THE BLOG
06/03/2013 04:27 pm ET Updated Aug 03, 2013

Three Hundred Million Dollars of Junk

According to InsideDefense, the Army has just announced that it "plans to sell Long-Endurance-Multi-Intelligence Vehicle [LEMV] -- possibly for scrap..." It all started in 2009, when Pentagon officials "spearheaded an effort to rapidly develop and acquire LEMV to meet a requirement advance by commanders in Afghanistan." They wanted, and the Pentagon said it could deliver, "an airship capable of flying at 20,000 feet and carrying payloads of up to 2500 pounds for 21 days as soon as January 2012." They didn't.

At the beginning of this year, the LEMV supposedly "was on the three yard line." They never got it across the goal line with the military operation in Afghanistan beginning to wind down this year and the deep budget cuts ordered by the 2011 Budget Control Act, the DOD decided to cancel the LEMV.

The Army offered to sell the LEMV back to Hybrid Air Vehicles [HAV], its manufacturer, for $44 million. HAV didn't have the money, offered $10 million with installment payments. DOD said no, and now the LEMV may end up as scrap. Quoting InsideDefense, "One industry official expressed concerns that the 'vagaries' of the plant clearance process could result in the airship's being broken up for scrap. 'It could be sold and turned into rubber bands,' said the representative." Maybe that won't happen, but 'disassembly of the air vehicle is expected to be completed in mid-to end of June."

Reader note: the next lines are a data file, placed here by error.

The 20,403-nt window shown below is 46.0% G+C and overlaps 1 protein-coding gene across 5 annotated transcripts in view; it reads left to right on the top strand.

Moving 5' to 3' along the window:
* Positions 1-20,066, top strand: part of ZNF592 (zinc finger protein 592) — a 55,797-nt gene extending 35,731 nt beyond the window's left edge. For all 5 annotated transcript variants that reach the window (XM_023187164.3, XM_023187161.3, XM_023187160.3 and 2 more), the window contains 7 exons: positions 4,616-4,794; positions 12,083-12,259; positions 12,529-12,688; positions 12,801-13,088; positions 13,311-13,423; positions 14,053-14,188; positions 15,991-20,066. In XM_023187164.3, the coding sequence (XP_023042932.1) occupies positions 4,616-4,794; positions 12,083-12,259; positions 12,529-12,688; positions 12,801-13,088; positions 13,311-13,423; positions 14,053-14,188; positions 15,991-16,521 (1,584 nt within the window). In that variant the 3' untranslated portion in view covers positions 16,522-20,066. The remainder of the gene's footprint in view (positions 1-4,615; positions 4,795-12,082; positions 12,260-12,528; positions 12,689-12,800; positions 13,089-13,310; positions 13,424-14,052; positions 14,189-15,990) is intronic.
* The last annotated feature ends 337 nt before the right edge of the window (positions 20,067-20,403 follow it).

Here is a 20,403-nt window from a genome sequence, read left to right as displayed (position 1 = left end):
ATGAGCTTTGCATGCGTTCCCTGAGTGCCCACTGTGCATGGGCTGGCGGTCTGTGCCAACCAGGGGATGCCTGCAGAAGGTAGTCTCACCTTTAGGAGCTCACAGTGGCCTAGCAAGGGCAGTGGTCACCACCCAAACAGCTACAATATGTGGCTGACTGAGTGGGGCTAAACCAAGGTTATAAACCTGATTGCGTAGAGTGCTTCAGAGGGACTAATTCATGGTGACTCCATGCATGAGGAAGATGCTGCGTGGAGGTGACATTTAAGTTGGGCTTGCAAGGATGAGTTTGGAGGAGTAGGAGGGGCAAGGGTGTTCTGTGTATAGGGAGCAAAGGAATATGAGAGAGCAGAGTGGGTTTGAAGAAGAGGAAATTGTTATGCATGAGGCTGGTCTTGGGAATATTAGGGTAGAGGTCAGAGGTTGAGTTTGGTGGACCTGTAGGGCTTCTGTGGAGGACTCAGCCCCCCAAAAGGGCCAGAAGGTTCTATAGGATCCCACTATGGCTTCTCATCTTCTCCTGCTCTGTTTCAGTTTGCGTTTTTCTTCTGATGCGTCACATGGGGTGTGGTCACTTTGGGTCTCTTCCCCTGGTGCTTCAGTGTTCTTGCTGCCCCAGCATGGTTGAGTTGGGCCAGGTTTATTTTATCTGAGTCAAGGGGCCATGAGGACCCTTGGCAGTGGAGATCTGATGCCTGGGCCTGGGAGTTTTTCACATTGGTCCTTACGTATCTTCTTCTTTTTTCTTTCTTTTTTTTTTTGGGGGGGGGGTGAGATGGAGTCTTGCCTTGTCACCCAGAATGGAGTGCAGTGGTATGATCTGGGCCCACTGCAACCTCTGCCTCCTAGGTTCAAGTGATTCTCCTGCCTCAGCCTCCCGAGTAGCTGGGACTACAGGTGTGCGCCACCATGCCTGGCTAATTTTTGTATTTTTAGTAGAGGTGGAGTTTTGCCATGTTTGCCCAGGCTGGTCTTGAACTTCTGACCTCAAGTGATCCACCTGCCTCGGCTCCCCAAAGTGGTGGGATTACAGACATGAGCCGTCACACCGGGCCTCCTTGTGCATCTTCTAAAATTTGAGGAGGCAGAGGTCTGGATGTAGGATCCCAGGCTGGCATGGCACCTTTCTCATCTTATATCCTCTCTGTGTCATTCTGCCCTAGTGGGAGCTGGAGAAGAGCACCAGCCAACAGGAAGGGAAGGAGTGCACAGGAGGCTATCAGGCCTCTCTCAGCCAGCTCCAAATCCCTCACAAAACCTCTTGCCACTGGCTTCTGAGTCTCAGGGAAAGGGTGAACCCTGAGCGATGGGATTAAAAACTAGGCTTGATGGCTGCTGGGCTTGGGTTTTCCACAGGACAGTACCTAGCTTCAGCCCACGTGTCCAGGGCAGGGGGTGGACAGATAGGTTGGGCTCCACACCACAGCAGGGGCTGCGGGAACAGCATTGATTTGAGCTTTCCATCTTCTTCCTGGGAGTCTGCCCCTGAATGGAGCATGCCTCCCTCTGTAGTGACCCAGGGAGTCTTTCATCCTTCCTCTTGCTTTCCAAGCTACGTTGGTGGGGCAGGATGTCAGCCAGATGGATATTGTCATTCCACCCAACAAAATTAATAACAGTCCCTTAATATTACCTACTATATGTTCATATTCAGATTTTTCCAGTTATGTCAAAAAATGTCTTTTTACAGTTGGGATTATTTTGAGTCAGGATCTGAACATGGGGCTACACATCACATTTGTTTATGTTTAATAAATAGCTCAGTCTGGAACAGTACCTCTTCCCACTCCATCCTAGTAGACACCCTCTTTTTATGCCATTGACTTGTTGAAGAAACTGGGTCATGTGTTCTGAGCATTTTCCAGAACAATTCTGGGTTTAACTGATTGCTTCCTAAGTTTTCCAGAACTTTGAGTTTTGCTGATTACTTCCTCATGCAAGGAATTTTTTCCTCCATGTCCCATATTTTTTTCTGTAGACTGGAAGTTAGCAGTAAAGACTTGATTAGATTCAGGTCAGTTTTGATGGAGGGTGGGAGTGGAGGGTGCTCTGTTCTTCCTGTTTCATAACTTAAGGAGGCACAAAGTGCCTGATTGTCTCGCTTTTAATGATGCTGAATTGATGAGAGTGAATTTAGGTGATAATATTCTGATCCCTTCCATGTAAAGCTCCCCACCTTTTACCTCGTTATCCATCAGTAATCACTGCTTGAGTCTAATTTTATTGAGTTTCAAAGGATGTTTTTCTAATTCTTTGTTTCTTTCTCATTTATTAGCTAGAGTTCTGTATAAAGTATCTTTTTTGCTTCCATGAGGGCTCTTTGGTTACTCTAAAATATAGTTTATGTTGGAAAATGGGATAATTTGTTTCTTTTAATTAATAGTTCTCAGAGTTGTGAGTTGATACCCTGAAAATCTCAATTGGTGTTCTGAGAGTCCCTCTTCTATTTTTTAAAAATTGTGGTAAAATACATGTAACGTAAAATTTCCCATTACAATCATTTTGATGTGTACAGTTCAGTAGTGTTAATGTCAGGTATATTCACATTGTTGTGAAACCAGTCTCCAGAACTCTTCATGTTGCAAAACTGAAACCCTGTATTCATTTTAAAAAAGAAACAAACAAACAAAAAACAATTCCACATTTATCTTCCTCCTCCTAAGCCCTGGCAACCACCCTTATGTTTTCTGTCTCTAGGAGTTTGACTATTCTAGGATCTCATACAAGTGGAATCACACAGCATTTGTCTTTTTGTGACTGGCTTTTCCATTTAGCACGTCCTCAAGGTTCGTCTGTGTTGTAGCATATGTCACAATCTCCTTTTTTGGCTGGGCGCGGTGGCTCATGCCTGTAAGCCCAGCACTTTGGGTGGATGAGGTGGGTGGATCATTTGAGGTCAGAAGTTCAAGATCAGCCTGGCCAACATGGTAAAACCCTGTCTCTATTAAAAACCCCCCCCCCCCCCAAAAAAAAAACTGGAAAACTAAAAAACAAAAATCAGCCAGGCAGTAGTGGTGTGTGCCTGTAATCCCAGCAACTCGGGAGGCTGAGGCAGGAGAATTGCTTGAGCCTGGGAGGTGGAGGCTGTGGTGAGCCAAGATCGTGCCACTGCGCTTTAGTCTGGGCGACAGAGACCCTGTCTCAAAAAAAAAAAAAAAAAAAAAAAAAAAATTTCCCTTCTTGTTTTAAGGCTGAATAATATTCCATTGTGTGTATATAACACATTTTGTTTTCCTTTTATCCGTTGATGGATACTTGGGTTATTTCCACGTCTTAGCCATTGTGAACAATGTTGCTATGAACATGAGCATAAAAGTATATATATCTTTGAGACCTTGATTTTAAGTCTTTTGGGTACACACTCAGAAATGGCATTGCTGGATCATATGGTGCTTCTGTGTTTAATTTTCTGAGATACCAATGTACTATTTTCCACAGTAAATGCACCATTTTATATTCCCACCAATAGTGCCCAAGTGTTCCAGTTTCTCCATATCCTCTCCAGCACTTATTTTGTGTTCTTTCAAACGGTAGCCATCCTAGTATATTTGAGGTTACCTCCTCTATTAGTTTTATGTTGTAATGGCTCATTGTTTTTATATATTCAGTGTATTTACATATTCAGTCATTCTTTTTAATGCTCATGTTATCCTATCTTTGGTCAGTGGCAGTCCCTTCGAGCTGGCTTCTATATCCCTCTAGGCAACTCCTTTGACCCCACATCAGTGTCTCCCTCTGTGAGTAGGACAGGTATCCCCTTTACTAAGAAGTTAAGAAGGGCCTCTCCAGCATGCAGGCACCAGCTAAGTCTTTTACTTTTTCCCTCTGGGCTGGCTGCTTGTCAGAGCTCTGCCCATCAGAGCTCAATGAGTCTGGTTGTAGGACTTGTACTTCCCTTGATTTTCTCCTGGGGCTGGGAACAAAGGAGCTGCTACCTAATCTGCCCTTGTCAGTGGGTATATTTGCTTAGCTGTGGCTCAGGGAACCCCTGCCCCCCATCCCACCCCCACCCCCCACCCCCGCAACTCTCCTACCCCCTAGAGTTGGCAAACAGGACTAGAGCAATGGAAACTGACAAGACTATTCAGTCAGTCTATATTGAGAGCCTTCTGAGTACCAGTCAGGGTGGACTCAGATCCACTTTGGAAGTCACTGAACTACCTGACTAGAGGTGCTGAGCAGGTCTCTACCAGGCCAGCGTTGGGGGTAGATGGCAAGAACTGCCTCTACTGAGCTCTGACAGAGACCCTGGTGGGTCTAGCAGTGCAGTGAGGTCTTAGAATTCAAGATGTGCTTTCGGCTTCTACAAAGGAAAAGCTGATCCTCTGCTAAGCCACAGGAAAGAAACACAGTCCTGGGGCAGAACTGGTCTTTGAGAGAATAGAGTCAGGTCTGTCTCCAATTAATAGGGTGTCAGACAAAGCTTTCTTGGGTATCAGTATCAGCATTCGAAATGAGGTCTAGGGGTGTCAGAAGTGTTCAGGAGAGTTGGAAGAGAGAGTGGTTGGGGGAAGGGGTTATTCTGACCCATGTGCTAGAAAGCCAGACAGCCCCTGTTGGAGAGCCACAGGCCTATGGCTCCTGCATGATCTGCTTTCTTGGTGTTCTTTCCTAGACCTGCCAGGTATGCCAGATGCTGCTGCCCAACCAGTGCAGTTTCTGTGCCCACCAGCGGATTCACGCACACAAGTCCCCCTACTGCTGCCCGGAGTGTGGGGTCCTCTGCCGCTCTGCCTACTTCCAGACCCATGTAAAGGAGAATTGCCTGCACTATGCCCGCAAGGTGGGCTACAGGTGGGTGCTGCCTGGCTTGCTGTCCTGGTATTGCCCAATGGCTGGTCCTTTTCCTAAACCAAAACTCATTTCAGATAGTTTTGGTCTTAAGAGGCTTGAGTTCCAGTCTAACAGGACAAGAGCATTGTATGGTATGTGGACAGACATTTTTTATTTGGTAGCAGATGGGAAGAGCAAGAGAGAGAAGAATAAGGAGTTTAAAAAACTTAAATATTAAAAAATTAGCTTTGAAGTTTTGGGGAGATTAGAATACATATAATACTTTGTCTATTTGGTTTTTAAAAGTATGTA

The message we should take from all this is that weapons being built for particular needs may be obsolete before they are finished.

The "three variants of the F-35 Joint Strike Fighter, the most expensive weapon development program, are expected to reach initial operational capability by February 2019, according to a joint service report submitted to Congress today [May 31, 2013]. That leaves me with two questions, will the F-35 make that deadline and if so, will the air forces need it anymore.

Three hundred million dollars worth of junk is bad enough, three billion dollars of junk is 10 times worse.

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